Accessibility of Elections

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A few months ago, Whitney Quesenbery reached out to VIP to see if I would be willing take part in the Accessible Voting Technology Initiative. The goals behind this initiative are best explained in their own words:

The Accessible Voting Technology Initiative is working to:

  • Understand the barriers and facilitators to voting for people with disabilities

  • Identify gaps where current technology fails to fill user needs and where new solutions can have the most impact

  • Work to integrate these changes into the current election environment.

Having no experience on the topic of accessibility in elections, I was both terrified and eager to learn. Thankfully, the participants allayed my fears by being both knowledgeable and exceedingly nice. We were divided into four teams.  The organizers gave each team a set of personas and asked them to create solutions for one of four problems:

  1. Pre-Election Information

  2. In-Person Voting

  3. Remote Voting

  4. Ballot Design

My team aimed to solve the issues around the dissemination of Pre-Election Information. We saw the pre-election data as fragmented, unnecessarily complex and often ill-timed in getting to the electorate. While we brainstormed possible solutions to the problems, two extremely talented industrial design students, Donald Burlock and Basheer Tome, busily sketched storyboards representing our ideas. The solution on which we settled was to develop a National Standardized Framework for voter registration, locations of polling places, sample ballots, and information. After the first day ended, Donald and Basheer went to work on a poster that captured and communicated all of our ideas.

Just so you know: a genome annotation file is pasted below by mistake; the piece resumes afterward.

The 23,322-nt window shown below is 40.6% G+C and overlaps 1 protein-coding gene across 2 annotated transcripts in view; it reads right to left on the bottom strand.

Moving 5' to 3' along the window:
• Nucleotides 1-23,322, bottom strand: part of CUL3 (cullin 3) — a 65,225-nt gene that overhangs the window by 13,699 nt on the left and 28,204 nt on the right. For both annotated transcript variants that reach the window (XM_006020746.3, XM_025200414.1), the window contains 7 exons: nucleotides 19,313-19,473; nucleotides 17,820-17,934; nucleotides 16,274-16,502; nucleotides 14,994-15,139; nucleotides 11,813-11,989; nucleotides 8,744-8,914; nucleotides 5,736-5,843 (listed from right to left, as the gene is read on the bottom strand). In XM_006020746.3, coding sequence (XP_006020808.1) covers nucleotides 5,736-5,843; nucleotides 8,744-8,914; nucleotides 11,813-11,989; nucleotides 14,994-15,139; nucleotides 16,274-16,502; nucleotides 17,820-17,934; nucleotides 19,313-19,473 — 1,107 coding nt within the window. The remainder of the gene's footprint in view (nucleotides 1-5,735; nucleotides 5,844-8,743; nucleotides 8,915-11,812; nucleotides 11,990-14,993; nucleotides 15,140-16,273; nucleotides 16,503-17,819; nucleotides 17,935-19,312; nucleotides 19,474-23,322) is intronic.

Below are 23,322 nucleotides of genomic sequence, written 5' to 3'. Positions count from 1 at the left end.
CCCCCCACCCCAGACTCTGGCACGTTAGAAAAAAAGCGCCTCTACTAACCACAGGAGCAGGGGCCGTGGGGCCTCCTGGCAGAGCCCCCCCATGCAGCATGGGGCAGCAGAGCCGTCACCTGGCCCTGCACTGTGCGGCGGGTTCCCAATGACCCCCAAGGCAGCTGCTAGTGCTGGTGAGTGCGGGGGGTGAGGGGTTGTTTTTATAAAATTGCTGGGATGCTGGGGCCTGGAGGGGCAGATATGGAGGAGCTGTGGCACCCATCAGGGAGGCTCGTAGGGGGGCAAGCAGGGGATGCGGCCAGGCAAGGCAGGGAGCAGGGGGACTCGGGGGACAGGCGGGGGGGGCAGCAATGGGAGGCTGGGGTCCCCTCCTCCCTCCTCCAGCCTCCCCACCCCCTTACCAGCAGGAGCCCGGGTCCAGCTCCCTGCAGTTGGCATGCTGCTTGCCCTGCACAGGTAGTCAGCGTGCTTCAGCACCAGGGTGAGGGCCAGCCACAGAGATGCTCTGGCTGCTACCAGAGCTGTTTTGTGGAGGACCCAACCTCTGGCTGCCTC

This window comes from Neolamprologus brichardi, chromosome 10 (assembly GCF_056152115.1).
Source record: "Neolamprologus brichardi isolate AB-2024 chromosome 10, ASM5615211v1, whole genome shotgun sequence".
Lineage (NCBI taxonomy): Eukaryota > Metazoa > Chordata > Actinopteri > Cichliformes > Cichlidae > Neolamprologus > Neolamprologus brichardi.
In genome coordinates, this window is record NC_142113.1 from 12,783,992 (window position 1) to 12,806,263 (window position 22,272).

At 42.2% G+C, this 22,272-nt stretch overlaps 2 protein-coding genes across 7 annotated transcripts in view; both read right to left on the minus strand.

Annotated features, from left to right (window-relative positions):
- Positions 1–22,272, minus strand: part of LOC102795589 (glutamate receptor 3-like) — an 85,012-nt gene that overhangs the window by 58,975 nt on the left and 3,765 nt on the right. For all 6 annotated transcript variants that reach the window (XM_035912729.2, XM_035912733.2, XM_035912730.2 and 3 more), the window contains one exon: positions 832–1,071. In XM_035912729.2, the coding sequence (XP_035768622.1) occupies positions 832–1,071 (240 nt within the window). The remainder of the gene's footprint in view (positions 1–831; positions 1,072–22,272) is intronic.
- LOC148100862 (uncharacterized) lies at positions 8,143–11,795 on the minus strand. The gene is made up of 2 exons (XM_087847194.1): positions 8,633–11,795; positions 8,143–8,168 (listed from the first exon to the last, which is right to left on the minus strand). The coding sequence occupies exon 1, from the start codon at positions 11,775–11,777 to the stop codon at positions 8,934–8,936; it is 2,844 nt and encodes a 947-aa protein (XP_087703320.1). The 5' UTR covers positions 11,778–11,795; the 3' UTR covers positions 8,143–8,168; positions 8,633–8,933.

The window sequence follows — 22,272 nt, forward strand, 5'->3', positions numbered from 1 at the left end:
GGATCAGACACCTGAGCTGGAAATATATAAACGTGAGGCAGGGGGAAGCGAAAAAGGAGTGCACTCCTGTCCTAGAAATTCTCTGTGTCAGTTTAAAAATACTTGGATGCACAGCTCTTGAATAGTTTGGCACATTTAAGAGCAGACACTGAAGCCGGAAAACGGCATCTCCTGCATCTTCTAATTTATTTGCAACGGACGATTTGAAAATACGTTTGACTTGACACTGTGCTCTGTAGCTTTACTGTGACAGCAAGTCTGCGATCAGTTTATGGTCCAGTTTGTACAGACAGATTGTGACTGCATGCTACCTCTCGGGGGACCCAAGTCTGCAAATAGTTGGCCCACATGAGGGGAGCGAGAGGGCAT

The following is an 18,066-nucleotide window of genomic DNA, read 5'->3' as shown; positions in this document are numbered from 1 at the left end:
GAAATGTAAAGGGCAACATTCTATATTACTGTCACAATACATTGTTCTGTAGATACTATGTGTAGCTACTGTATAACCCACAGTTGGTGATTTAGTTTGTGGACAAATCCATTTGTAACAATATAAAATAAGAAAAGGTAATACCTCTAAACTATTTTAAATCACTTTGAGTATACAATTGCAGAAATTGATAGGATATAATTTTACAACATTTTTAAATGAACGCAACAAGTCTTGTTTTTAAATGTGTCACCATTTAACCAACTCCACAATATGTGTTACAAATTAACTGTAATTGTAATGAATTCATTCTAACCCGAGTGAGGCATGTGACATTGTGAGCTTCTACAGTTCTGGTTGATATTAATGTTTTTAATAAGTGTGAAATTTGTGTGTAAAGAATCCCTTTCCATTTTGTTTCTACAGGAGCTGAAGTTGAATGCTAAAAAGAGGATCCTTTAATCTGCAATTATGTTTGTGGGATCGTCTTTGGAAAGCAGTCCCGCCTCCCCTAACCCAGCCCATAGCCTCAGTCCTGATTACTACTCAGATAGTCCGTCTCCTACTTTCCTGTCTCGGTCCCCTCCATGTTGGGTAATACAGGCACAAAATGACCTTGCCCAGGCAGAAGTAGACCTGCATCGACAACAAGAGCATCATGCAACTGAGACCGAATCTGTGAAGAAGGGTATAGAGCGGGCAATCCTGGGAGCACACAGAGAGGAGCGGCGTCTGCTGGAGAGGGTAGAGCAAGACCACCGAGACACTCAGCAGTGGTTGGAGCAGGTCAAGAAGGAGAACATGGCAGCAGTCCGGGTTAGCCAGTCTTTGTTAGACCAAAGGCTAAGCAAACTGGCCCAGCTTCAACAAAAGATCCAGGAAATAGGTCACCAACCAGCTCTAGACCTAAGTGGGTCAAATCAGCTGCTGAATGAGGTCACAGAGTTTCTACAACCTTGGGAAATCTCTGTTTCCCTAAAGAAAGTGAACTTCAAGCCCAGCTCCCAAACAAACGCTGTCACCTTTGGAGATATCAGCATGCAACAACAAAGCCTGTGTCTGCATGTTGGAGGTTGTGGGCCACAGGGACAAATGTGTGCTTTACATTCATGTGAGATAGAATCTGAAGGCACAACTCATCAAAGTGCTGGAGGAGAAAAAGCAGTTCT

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Though I learned that there is so much more to be done to make elections accessible for everyone, the work VIP is doing is so important. The data we aggregate from the states is reduced into it’s most accessible state, centralized and made easy for developers to access and disseminate in myriad ways. As VIP continues to expand to include data from all states, we can investigate what data is captured in regards to accessibility, look for common patterns and attempt to establish a format to allow for granular access based on a voter’s needs. Our work aims to make elections more navigable to voters and that includes all voters.
This workshop was the first of two before an open call for grants, which will help fund implementations of some of the solutions. Helping change elections is not limited to the attendees of this workshop. ITIF and EAC created a challenge on openIDEO that asks the question: How might we design an accessible election experience for everyone? Even if you don’t understand all of the variables in the equation, I encourage you to contribute. Your contribution may positively affect someone’s life.

Michelle Shim